Prognostic value of pretransplantation positron emission tomography using fluorine 18-fluorodeoxyglucose in patients with aggressive lymphoma treated with high-dose chemotherapy and stem cell transplantation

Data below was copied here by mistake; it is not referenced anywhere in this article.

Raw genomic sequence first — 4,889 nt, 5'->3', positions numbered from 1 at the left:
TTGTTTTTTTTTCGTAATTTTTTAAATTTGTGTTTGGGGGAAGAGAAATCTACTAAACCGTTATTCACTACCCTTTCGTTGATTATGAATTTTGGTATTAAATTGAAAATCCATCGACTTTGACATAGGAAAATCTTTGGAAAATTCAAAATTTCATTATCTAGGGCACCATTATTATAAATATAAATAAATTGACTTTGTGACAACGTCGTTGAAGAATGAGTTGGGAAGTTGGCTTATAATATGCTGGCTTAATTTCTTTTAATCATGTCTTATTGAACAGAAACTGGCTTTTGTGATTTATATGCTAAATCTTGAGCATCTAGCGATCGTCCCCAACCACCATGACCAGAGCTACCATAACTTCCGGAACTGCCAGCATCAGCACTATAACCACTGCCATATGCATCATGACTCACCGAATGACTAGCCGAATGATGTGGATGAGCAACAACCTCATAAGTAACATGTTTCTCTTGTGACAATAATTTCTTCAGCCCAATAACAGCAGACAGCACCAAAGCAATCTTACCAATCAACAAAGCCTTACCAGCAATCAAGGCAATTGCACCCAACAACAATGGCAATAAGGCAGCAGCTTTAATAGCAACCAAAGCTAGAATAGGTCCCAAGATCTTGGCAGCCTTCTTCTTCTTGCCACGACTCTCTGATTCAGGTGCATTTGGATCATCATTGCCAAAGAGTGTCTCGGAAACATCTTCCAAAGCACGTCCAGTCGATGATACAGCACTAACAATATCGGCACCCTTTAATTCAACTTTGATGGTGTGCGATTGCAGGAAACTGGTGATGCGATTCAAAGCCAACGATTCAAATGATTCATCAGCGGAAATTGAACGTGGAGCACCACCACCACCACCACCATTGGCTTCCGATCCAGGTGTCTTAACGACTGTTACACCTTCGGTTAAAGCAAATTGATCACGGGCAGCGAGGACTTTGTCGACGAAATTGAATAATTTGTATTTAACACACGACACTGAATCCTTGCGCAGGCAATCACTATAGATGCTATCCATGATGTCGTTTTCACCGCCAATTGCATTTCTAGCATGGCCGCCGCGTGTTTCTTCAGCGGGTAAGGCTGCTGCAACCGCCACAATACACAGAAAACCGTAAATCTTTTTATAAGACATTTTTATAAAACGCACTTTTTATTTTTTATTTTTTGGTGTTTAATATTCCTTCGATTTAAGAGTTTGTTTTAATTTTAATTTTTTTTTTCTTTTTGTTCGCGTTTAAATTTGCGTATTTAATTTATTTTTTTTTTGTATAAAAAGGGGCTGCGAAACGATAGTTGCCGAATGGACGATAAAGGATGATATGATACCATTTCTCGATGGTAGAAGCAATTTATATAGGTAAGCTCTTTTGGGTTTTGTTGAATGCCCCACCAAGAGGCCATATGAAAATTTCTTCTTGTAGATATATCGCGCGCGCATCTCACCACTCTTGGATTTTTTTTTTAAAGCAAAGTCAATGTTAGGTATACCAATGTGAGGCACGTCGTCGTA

The study assessed the prognostic value of fluorine 18-fluorodeoxyglucose positron emission tomography ([18F]FDG-PET) after salvage chemotherapy before high-dose chemotherapy with stem cell transplantation (HDT/SCT) in patients with induction failure or relapsing chemosensitive lymphoma. Retrospective analysis of the clinical and conventional imaging data of 60 patients scheduled for HDT/SCT was performed in parallel with the analysis of the [18F]FDG-PET results. To determine the ability of [18F]FDG-PET to predict clinical outcome, PET images were reread without knowledge of conventional imaging and clinical history. Presence or absence of abnormal [18F]FDG uptake was related to progression-free survival (PFS) and overall survival (OS) using Kaplan-Meier survival analysis. Thirty patients showed a negative [18F]FDG-PET scan before HDT/SCT; 25 of those remained in complete remission, with a median follow-up of 1510 days. Two patients died due to a treatment-related mortality but without evidence of recurrent disease at that time (228-462 days). Only 3 patients had a relapse (median PFS, 1083 days) after a negative [18F]FDG-PET scan. Persistent abnormal [18F]FDG uptake was seen in 30 patients and 26 progressed (median PFS, 402 days); of these 26, 16 died from progressive disease (median OS, 408 days). Four patients are still in complete remission after a positive scan. Comparison between groups indicated a statistically significant association between [18F]FDG-PET findings and PFS (P <.000001) and OS (P <.00002). [18F]FDG-PET has an important prognostic role in the pretransplantation evaluation of patients with lymphoma and enlarges the concept of chemosensitivity used to select patients for HDT/SCT.